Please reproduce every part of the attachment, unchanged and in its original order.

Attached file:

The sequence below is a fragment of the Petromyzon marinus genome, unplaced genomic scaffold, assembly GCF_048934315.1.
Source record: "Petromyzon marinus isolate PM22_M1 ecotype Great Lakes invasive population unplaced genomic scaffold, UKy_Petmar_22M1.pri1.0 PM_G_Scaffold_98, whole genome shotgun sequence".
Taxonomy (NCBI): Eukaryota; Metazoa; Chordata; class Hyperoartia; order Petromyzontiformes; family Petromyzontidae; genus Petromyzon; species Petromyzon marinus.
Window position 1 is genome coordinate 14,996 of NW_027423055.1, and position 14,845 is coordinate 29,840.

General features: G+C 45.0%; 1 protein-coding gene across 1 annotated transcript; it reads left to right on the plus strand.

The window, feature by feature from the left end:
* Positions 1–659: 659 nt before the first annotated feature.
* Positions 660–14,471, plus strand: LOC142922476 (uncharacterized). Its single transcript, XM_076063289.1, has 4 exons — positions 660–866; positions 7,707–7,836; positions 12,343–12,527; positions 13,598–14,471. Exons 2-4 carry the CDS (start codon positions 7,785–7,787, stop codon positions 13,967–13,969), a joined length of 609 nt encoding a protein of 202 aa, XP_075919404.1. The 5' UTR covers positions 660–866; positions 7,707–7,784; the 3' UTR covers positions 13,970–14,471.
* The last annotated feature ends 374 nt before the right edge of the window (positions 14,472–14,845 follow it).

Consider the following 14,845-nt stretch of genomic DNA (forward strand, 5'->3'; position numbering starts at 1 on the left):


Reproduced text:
The sequence below is a fragment of the Petromyzon marinus genome, unplaced genomic scaffold, assembly GCF_048934315.1.
Source record: "Petromyzon marinus isolate PM22_M1 ecotype Great Lakes invasive population unplaced genomic scaffold, UKy_Petmar_22M1.pri1.0 PM_G_Scaffold_98, whole genome shotgun sequence".
Taxonomy (NCBI): Eukaryota; Metazoa; Chordata; class Hyperoartia; order Petromyzontiformes; family Petromyzontidae; genus Petromyzon; species Petromyzon marinus.
Window position 1 is genome coordinate 14,996 of NW_027423055.1, and position 14,845 is coordinate 29,840.

General features: G+C 45.0%; 1 protein-coding gene across 1 annotated transcript; it reads left to right on the plus strand.

The window, feature by feature from the left end:
* Positions 1–659: 659 nt before the first annotated feature.
* Positions 660–14,471, plus strand: LOC142922476 (uncharacterized). Its single transcript, XM_076063289.1, has 4 exons — positions 660–866; positions 7,707–7,836; positions 12,343–12,527; positions 13,598–14,471. Exons 2-4 carry the CDS (start codon positions 7,785–7,787, stop codon positions 13,967–13,969), a joined length of 609 nt encoding a protein of 202 aa, XP_075919404.1. The 5' UTR covers positions 660–866; positions 7,707–7,784; the 3' UTR covers positions 13,970–14,471.
* The last annotated feature ends 374 nt before the right edge of the window (positions 14,472–14,845 follow it).

Consider the following 14,845-nt stretch of genomic DNA (forward strand, 5'->3'; position numbering starts at 1 on the left):